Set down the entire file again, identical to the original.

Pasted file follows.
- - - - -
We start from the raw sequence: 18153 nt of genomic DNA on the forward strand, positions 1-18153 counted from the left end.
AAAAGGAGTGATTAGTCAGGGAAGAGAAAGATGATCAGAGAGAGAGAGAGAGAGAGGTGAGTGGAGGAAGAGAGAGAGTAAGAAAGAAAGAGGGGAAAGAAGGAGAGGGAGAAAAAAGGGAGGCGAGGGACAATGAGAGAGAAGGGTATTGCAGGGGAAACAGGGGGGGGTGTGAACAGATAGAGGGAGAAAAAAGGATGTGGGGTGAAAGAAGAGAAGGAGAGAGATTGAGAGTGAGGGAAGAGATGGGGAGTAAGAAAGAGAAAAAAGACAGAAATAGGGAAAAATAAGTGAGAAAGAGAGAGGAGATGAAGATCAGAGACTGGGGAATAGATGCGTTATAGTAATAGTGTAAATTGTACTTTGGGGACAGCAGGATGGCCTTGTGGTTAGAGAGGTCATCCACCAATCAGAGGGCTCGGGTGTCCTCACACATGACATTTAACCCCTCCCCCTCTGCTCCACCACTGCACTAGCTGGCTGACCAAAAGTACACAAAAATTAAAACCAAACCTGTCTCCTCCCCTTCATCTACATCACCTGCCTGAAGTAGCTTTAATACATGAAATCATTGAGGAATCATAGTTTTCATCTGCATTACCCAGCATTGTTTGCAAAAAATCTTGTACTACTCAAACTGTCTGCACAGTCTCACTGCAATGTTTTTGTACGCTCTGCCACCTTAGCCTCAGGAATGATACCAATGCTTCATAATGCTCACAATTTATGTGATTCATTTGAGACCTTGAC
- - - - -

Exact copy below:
We start from the raw sequence: 18153 nt of genomic DNA on the forward strand, positions 1-18153 counted from the left end.
AAAAGGAGTGATTAGTCAGGGAAGAGAAAGATGATCAGAGAGAGAGAGAGAGAGAGGTGAGTGGAGGAAGAGAGAGAGTAAGAAAGAAAGAGGGGAAAGAAGGAGAGGGAGAAAAAAGGGAGGCGAGGGACAATGAGAGAGAAGGGTATTGCAGGGGAAACAGGGGGGGGTGTGAACAGATAGAGGGAGAAAAAAGGATGTGGGGTGAAAGAAGAGAAGGAGAGAGATTGAGAGTGAGGGAAGAGATGGGGAGTAAGAAAGAGAAAAAAGACAGAAATAGGGAAAAATAAGTGAGAAAGAGAGAGGAGATGAAGATCAGAGACTGGGGAATAGATGCGTTATAGTAATAGTGTAAATTGTACTTTGGGGACAGCAGGATGGCCTTGTGGTTAGAGAGGTCATCCACCAATCAGAGGGCTCGGGTGTCCTCACACATGACATTTAACCCCTCCCCCTCTGCTCCACCACTGCACTAGCTGGCTGACCAAAAGTACACAAAAATTAAAACCAAACCTGTCTCCTCCCCTTCATCTACATCACCTGCCTGAAGTAGCTTTAATACATGAAATCATTGAGGAATCATAGTTTTCATCTGCATTACCCAGCATTGTTTGCAAAAAATCTTGTACTACTCAAACTGTCTGCACAGTCTCACTGCAATGTTTTTGTACGCTCTGCCACCTTAGCCTCAGGAATGATACCAATGCTTCATAATGCTCACAATTTATGTGATTCATTTGAGACCTTGAC